Exhibit of the week
The Beautiful Brain: The Drawings of Santiago Ramón y Cajal
Grey Art Gallery, New York University, through March 31
The drawings of Santiago Ramón y Cajal may well put you in awe of the beauty of your own brain, said Roberta Smith in The New York Times. Cajal, a 19th-century Spanish pathologist who is considered the father of modern neuroscience, produced thousands of anatomical drawings during his long career, and the dozens currently on display at the Grey Art Gallery constitute “one of the most unusual, ravishing exhibitions of the season.” Working with a microscope that could reveal only so much, Cajal applied his formidable artistic talent to sharing his discoveries, and together his drawings present the brain as “a fantastic netherworld of floating forms, bristling nodes, and torrential energies.” His mastery of line alone “would be the envy of any modern artist.” But the great power of his work lies in how the brain’s forms recall marine life, trees, and other natural systems, suggesting their universal kinship.
Cajal (1852–1934) was a born explorer, said Gavin Francis in NYBooks.com. As a boy, he wanted to be an artist, and he collected and drew every natural specimen he could find. But his father, a rural physician, expected him to become a doctor, and Cajal found in anatomical drawing a path into the profession. He was 35 when he learned how to stain individual neurons in a slice of tissue, and he was hooked. In the brain and sensory systems he’d found a gorgeous hidden universe for which he could supply the illustrated field guide. Soon he was arranging brain cells on the page “in constellations as beautiful and wondrous as anything brought to us by astronomers.”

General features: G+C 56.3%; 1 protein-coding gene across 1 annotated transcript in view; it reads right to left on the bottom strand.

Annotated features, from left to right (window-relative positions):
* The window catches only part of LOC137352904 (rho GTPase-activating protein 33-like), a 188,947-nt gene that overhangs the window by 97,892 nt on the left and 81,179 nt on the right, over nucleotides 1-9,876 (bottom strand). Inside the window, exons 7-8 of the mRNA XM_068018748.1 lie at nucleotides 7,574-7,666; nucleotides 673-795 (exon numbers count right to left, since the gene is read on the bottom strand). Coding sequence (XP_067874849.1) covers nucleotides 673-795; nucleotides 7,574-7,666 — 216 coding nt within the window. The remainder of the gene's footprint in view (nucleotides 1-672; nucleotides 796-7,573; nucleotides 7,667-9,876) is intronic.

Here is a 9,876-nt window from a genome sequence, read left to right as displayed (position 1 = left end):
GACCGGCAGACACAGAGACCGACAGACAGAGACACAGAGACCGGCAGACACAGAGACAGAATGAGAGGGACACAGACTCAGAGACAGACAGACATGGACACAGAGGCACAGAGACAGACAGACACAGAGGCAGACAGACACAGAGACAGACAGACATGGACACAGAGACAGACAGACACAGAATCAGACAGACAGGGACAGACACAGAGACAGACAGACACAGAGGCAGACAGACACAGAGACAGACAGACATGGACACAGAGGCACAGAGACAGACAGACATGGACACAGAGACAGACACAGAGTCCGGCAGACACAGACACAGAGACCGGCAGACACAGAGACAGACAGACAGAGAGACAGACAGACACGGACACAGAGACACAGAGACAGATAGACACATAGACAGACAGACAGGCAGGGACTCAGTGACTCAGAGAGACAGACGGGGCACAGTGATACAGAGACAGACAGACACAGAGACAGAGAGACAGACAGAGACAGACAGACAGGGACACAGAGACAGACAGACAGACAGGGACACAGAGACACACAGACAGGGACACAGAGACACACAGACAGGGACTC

Grasping what’s depicted in such drawings can be challenging, said Alicia Eler in the Minneapolis Star Tribune. “But who needs to understand something to enjoy its beauty?” In Cajal’s renderings, neurons in the digestive system evoke “dripping blips on the outside of a windshield,” and stellate neurons recall “delicate pieces of thyme.” It’s no surprise to learn that Salvador Dalí and other modernist masters were influenced by Cajal, or that the drawings included in the show and an accompanying book have proved so accurate that they still appear in medical texts. The worlds of art and science don’t often intersect in such inspiring ways, but Cajal’s work shows they’re “far more intertwined than meets the eye.”